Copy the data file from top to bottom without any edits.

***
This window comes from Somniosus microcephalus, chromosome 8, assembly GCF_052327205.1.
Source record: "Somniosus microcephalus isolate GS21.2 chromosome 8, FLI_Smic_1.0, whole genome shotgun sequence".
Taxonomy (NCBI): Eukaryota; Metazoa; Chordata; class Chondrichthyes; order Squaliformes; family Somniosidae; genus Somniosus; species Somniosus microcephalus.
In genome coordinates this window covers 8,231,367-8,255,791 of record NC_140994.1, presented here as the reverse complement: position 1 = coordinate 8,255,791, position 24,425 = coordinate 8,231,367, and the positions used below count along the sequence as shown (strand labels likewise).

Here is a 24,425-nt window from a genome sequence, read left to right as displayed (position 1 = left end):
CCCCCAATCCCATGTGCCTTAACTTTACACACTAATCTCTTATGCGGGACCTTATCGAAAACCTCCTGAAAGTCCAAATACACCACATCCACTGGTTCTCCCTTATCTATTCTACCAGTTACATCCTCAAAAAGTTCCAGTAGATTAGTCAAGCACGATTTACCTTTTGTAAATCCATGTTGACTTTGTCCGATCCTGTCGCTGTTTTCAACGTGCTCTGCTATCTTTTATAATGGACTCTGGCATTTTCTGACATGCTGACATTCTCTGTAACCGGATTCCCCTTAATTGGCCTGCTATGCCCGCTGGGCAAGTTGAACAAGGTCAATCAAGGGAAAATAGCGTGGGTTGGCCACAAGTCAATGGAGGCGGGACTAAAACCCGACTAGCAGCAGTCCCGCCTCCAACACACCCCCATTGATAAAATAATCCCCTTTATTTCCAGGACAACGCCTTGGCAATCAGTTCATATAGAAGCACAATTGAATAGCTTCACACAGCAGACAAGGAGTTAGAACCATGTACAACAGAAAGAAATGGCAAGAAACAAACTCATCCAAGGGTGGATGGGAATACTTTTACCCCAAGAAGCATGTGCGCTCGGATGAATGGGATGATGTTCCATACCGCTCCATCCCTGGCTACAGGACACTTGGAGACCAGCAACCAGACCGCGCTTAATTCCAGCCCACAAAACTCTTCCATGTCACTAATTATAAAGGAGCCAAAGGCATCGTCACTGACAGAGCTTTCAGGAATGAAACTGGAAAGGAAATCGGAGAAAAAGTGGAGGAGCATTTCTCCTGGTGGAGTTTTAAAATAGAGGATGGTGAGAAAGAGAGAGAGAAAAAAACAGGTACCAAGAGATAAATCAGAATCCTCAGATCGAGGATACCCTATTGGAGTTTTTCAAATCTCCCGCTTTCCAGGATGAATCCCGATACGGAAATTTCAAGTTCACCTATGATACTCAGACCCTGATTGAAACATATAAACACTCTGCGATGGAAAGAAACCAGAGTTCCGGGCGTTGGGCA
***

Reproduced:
This window comes from Somniosus microcephalus, chromosome 8, assembly GCF_052327205.1.
Source record: "Somniosus microcephalus isolate GS21.2 chromosome 8, FLI_Smic_1.0, whole genome shotgun sequence".
Taxonomy (NCBI): Eukaryota; Metazoa; Chordata; class Chondrichthyes; order Squaliformes; family Somniosidae; genus Somniosus; species Somniosus microcephalus.
In genome coordinates this window covers 8,231,367-8,255,791 of record NC_140994.1, presented here as the reverse complement: position 1 = coordinate 8,255,791, position 24,425 = coordinate 8,231,367, and the positions used below count along the sequence as shown (strand labels likewise).

Here is a 24,425-nt window from a genome sequence, read left to right as displayed (position 1 = left end):
CCCCCAATCCCATGTGCCTTAACTTTACACACTAATCTCTTATGCGGGACCTTATCGAAAACCTCCTGAAAGTCCAAATACACCACATCCACTGGTTCTCCCTTATCTATTCTACCAGTTACATCCTCAAAAAGTTCCAGTAGATTAGTCAAGCACGATTTACCTTTTGTAAATCCATGTTGACTTTGTCCGATCCTGTCGCTGTTTTCAACGTGCTCTGCTATCTTTTATAATGGACTCTGGCATTTTCTGACATGCTGACATTCTCTGTAACCGGATTCCCCTTAATTGGCCTGCTATGCCCGCTGGGCAAGTTGAACAAGGTCAATCAAGGGAAAATAGCGTGGGTTGGCCACAAGTCAATGGAGGCGGGACTAAAACCCGACTAGCAGCAGTCCCGCCTCCAACACACCCCCATTGATAAAATAATCCCCTTTATTTCCAGGACAACGCCTTGGCAATCAGTTCATATAGAAGCACAATTGAATAGCTTCACACAGCAGACAAGGAGTTAGAACCATGTACAACAGAAAGAAATGGCAAGAAACAAACTCATCCAAGGGTGGATGGGAATACTTTTACCCCAAGAAGCATGTGCGCTCGGATGAATGGGATGATGTTCCATACCGCTCCATCCCTGGCTACAGGACACTTGGAGACCAGCAACCAGACCGCGCTTAATTCCAGCCCACAAAACTCTTCCATGTCACTAATTATAAAGGAGCCAAAGGCATCGTCACTGACAGAGCTTTCAGGAATGAAACTGGAAAGGAAATCGGAGAAAAAGTGGAGGAGCATTTCTCCTGGTGGAGTTTTAAAATAGAGGATGGTGAGAAAGAGAGAGAGAAAAAAACAGGTACCAAGAGATAAATCAGAATCCTCAGATCGAGGATACCCTATTGGAGTTTTTCAAATCTCCCGCTTTCCAGGATGAATCCCGATACGGAAATTTCAAGTTCACCTATGATACTCAGACCCTGATTGAAACATATAAACACTCTGCGATGGAAAGAAACCAGAGTTCCGGGCGTTGGGCA